We all have done it – gone to a trade show.   Most of us have been to several if not dozens.

In a sense you’re not a true American business professional until you’ve had more than a few experiences of the modern trade show:

  • putting up booths;
  • tearing down booths;
  • walking a seemingly endless show floor filled with a seemingly endless number of booths;
  • watching the same endless parade from within a booth for seemingly endless hours;
  • repeating the very same script over and over and trying to make it sound original;
  • handing out “me-too” tchotchkes while praising their uniqueness;
  • chasing after the best tchotchkes you happen to see and acting if they’re not such a big deal;
  • attending a sequential series of lectures and panel discussions in a hotel conference hall that’s either too hot, or too cold and always too bright;
  • eating too much rubber chicken;
  • going a little overboard on the free beverages;
  • blaming how tired you feel on jet lag, even if the show is in the same time zone from which you traveled;
  • yearning for “get-away-day”…

One interesting thing about trade shows is while the show brings together people from all walks and places to focus on a single agenda or theme the people attending the shows are anything but singular in their purpose and style.  In fact, like the colors of the rainbow, there is a wide spectrum of possible attendees.

See if you can find yourself among the following cast of characters we’ve seen at recent shows:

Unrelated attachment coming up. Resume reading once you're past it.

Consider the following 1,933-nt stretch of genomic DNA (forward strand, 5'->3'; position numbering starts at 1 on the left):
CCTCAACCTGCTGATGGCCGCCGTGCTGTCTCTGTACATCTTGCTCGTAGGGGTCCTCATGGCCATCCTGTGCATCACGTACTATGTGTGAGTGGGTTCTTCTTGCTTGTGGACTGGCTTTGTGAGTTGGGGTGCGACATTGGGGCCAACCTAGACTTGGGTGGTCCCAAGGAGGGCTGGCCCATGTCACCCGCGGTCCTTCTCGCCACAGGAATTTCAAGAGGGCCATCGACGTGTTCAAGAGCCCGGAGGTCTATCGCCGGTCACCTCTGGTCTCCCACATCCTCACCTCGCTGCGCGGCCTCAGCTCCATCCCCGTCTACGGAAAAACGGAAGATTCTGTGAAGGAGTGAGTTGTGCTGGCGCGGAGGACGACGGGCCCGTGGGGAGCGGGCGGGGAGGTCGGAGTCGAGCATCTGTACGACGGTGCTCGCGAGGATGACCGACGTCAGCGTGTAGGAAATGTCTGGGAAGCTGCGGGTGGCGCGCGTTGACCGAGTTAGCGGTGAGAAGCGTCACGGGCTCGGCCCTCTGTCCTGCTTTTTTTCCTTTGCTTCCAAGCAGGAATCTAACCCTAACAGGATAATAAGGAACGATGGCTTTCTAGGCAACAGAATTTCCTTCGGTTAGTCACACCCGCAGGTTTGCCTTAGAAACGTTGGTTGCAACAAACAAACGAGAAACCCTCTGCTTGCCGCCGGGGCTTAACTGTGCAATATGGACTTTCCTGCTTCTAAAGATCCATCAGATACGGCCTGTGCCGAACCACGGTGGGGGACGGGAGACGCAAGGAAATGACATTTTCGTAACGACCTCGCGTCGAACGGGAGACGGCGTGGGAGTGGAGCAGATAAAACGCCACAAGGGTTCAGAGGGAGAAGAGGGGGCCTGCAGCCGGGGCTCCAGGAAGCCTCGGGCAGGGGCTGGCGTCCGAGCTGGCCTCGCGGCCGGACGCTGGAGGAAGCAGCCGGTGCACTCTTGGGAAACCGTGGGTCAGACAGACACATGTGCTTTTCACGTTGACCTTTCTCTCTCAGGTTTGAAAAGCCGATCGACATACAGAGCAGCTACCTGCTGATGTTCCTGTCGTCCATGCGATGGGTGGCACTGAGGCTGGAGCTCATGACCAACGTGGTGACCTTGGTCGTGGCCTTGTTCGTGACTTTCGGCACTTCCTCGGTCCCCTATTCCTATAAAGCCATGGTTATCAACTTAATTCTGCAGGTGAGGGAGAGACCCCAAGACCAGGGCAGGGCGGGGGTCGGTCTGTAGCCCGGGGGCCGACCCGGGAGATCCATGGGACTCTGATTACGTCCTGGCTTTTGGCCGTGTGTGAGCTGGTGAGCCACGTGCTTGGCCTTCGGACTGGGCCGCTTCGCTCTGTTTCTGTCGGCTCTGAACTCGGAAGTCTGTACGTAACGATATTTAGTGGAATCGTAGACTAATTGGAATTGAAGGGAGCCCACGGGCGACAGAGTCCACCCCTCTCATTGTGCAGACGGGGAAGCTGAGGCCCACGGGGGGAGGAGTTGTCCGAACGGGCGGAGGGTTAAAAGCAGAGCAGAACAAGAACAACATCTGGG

Business Types:

These people attend the show in the spirit of getting work accomplished as their priority.  They generally are early to sessions, readily found on the show floor and their conversations center on the business of the show.

The Expert                          The Expert is just that – someone who is at the show either presenting or attending and possesses a sizable body of knowledge and experience  relating to the theme of the show.  The expert is tough to access as their time is highly scheduled and they have their own “must see” attendees with whom they expect to spend time.  You will know a true expert because they typically are very curious and want to know as much about you and your business should you get the opportunity to chat with them.

The All Business            The All Business either refuses to or just doesn’t know how to socialize.  They talk business at breakfast.  They talk business during the coffee breaks.  They talk business at dinners and during events.  The Stalker[1] NEVER follows after an All Business.

The Whale                         The Whale is a sought-after contact typically a customer and sometimes a vendor or Expert with whom everyone seems to want to connect.  You can see the whale coming and going by the throng of other attendees hanging off of them and tracking their every step.  To preserve their collective sanities, Whales develop a relative indifference whereby they stop noticing the throngs they generate.  Whales tend to like All Business and Social Butterfly types.

The Never Happen        NH’s seem like Whales and by all rights they should be Whales.  However while Whales make relationships and do business as a result of shows, NH’s represent they will do business yet fail to respond to follow-up emails and calls once they return home from shows.  NH’s and All Business types attract each other however anyone interested in doing business is better off avoiding NH’s altogether.

The Brush Off                  This is the attendee who, when engaged, is curt, quiet, non-engaging and looks to leave the conversation as soon as possible.  They behave as if they ended up in the conversation by mistake and there are clearly more important people than you with whom to connect.